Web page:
Vocabulary Periodicity

 

1 affinity An attractive force between substances or particles that causes them to enter into and remain in chemical combination
2

alkali metals

The Group 1 elements, lithium (Li), sodium (Na), potassium (K), rubidium (Rb), cesium (Cs), and francium (Fr) react with cold water for form strongly alkaline hydroxide solutions, and are referred to as "alkali metals". Hydrogen is not considered an alkali metal, despite its position on some periodic tables.

3

alkaline-earth metals

The Group 2 elements, beryllium (Be), magnesium (Mg), calcium (Ca), strontium (Sr), barium (Ba), and radium (Ra) form alkaline oxides and hydroxides and are called "alkaline earth metals".

4

atomic radius

One half the distance between nuclei of atoms of the same element, when the atoms are bound by a single covalent bond or are in a metallic crystal. The radius of atoms obtained from covalent bond lengths is called the covalent radius; the radius from interatomic distances in metallic crystals is called the metallic radius.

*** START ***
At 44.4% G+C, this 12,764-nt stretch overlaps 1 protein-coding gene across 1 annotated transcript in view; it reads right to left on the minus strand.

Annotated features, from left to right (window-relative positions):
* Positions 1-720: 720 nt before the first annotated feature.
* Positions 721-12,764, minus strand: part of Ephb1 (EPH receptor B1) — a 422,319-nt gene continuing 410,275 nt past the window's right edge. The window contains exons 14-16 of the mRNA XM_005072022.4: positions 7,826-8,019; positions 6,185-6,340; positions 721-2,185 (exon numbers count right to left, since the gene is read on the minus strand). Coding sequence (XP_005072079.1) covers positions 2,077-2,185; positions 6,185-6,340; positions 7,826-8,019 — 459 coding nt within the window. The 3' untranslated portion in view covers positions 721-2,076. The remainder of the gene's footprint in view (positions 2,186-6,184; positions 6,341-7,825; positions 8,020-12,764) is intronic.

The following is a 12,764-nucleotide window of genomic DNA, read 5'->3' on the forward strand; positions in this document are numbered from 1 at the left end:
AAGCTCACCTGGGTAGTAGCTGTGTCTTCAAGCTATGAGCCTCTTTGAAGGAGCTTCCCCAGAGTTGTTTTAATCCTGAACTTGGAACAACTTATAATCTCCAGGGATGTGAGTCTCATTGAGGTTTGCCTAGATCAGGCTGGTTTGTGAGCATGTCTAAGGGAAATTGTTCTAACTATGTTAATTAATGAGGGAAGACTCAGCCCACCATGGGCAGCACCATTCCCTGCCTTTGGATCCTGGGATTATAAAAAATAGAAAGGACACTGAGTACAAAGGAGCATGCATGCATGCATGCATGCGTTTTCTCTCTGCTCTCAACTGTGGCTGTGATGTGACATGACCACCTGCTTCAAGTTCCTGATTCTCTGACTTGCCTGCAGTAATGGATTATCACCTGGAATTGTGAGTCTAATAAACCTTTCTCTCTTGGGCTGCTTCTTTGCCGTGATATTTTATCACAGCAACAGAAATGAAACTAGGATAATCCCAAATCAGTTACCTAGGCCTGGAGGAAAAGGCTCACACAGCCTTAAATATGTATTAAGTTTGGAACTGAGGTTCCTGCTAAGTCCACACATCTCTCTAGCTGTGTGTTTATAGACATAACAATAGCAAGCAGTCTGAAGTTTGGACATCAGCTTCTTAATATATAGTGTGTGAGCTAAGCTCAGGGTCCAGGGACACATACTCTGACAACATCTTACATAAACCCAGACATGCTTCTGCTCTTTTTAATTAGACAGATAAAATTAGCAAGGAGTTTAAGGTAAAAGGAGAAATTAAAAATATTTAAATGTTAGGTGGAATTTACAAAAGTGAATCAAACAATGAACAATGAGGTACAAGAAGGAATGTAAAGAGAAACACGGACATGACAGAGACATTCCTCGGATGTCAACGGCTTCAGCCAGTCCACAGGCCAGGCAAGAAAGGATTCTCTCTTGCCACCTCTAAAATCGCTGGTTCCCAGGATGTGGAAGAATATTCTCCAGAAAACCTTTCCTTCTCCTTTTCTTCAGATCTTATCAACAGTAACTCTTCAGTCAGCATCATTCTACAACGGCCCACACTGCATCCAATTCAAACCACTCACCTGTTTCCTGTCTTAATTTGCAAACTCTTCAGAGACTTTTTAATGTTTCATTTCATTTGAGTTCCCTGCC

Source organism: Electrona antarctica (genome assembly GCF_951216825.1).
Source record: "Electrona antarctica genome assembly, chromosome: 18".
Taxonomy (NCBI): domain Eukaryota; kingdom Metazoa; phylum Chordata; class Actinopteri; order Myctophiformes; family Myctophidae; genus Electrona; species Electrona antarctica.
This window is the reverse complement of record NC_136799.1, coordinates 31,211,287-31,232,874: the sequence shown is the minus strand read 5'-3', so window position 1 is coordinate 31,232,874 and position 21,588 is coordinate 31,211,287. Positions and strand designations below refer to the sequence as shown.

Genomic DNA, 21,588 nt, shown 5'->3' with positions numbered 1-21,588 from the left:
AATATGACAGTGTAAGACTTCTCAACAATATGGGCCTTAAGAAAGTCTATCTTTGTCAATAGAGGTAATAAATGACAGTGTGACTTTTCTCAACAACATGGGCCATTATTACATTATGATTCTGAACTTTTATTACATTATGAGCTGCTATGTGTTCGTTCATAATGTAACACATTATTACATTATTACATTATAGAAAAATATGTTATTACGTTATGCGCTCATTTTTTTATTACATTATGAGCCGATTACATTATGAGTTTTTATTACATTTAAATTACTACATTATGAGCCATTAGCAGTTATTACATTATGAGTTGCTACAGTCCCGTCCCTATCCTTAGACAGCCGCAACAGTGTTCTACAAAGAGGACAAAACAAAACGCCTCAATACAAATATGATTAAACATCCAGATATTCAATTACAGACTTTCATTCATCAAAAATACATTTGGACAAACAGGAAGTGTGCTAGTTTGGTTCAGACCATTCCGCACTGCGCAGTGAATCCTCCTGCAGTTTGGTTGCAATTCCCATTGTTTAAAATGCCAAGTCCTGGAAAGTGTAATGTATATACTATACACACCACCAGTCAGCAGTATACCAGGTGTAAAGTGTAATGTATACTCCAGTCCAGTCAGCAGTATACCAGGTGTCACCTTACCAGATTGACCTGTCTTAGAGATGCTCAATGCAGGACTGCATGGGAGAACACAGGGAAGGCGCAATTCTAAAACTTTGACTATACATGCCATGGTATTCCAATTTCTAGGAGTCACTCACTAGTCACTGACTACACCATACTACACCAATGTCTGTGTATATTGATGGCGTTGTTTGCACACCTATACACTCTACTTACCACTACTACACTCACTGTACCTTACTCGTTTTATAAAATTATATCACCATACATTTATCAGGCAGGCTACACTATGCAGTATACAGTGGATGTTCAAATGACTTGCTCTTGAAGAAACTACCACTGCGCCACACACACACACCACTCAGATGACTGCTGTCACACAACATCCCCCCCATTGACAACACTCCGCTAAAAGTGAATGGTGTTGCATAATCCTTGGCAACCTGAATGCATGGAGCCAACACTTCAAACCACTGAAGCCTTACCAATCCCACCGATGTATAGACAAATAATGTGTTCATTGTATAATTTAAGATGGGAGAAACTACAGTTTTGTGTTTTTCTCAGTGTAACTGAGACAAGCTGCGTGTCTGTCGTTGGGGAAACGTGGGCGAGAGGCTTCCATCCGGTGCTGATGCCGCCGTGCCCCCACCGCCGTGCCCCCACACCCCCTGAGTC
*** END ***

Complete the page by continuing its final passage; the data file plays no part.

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Average atomic mass

Most elements occur in nature as a mixture of isotopes (i.e. populations of atoms with different numbers of neutrons, and therefore, mass). We can calculate the average atomic mass of an element by knowing the relative abundance of each isotope, as well as the mass of each isotope.  The average atomic mass of each element (in amu) is also referred to as its atomic weight. Values for the atomic weights of each of the elements are commonly listed in periodic tables.

6

Avogadro’s number

The number of particles in one mole, equal to 6.02214199 × 1023 mol-1 (± 0.00000047 mol-1)  Also called Avogadro constant.  (NA, L)

7

chemical properties-

Measurement of a chemical property involves a chemical change. For example, determining the flammability of gasoline involves burning it, producing carbon dioxide and water.

8 diatomic element Consisting of two atoms : having two atoms in the molecule.  Naturally occurring diatomic elements are H2, N2, O2, F2, Cl2, Br2, and I2.